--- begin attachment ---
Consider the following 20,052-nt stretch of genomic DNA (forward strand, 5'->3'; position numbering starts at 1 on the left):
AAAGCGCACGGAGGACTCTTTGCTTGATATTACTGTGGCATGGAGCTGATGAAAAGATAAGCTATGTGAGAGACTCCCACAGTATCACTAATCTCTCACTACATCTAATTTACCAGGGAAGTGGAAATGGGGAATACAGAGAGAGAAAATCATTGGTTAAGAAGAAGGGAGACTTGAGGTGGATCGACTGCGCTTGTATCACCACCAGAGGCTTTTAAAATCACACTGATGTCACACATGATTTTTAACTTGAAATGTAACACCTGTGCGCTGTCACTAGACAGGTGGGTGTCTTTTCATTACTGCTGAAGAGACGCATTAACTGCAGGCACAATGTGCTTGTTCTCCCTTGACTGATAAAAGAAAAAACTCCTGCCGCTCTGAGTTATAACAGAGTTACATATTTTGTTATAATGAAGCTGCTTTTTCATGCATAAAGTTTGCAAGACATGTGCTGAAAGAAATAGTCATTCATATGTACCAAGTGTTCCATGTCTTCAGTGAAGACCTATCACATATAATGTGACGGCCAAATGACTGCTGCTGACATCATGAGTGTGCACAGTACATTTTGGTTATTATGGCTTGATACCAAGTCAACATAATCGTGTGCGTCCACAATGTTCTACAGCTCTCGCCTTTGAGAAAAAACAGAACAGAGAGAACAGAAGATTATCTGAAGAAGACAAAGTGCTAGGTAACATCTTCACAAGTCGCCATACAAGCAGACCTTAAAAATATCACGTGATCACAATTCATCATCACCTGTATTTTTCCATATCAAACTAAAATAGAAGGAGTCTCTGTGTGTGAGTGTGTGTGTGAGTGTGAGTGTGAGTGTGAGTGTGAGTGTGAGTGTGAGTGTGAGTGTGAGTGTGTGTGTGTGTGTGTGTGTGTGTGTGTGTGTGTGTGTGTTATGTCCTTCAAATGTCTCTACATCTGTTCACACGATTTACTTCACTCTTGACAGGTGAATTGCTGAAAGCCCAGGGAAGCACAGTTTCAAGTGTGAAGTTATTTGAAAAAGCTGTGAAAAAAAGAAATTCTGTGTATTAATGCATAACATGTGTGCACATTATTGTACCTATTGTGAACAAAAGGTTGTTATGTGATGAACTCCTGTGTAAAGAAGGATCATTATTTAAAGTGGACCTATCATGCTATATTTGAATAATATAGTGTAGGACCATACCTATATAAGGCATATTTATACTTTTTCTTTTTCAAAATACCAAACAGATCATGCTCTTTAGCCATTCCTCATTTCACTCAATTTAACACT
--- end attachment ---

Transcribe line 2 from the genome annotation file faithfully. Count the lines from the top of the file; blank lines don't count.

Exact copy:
AAAGCGCACGGAGGACTCTTTGCTTGATATTACTGTGGCATGGAGCTGATGAAAAGATAAGCTATGTGAGAGACTCCCACAGTATCACTAATCTCTCACTACATCTAATTTACCAGGGAAGTGGAAATGGGGAATACAGAGAGAGAAAATCATTGGTTAAGAAGAAGGGAGACTTGAGGTGGATCGACTGCGCTTGTATCACCACCAGAGGCTTTTAAAATCACACTGATGTCACACATGATTTTTAACTTGAAATGTAACACCTGTGCGCTGTCACTAGACAGGTGGGTGTCTTTTCATTACTGCTGAAGAGACGCATTAACTGCAGGCACAATGTGCTTGTTCTCCCTTGACTGATAAAAGAAAAAACTCCTGCCGCTCTGAGTTATAACAGAGTTACATATTTTGTTATAATGAAGCTGCTTTTTCATGCATAAAGTTTGCAAGACATGTGCTGAAAGAAATAGTCATTCATATGTACCAAGTGTTCCATGTCTTCAGTGAAGACCTATCACATATAATGTGACGGCCAAATGACTGCTGCTGACATCATGAGTGTGCACAGTACATTTTGGTTATTATGGCTTGATACCAAGTCAACATAATCGTGTGCGTCCACAATGTTCTACAGCTCTCGCCTTTGAGAAAAAACAGAACAGAGAGAACAGAAGATTATCTGAAGAAGACAAAGTGCTAGGTAACATCTTCACAAGTCGCCATACAAGCAGACCTTAAAAATATCACGTGATCACAATTCATCATCACCTGTATTTTTCCATATCAAACTAAAATAGAAGGAGTCTCTGTGTGTGAGTGTGTGTGTGAGTGTGAGTGTGAGTGTGAGTGTGAGTGTGAGTGTGAGTGTGAGTGTGAGTGTGTGTGTGTGTGTGTGTGTGTGTGTGTGTGTGTGTGTGTTATGTCCTTCAAATGTCTCTACATCTGTTCACACGATTTACTTCACTCTTGACAGGTGAATTGCTGAAAGCCCAGGGAAGCACAGTTTCAAGTGTGAAGTTATTTGAAAAAGCTGTGAAAAAAAGAAATTCTGTGTATTAATGCATAACATGTGTGCACATTATTGTACCTATTGTGAACAAAAGGTTGTTATGTGATGAACTCCTGTGTAAAGAAGGATCATTATTTAAAGTGGACCTATCATGCTATATTTGAATAATATAGTGTAGGACCATACCTATATAAGGCATATTTATACTTTTTCTTTTTCAAAATACCAAACAGATCATGCTCTTTAGCCATTCCTCATTTCACTCAATTTAACACT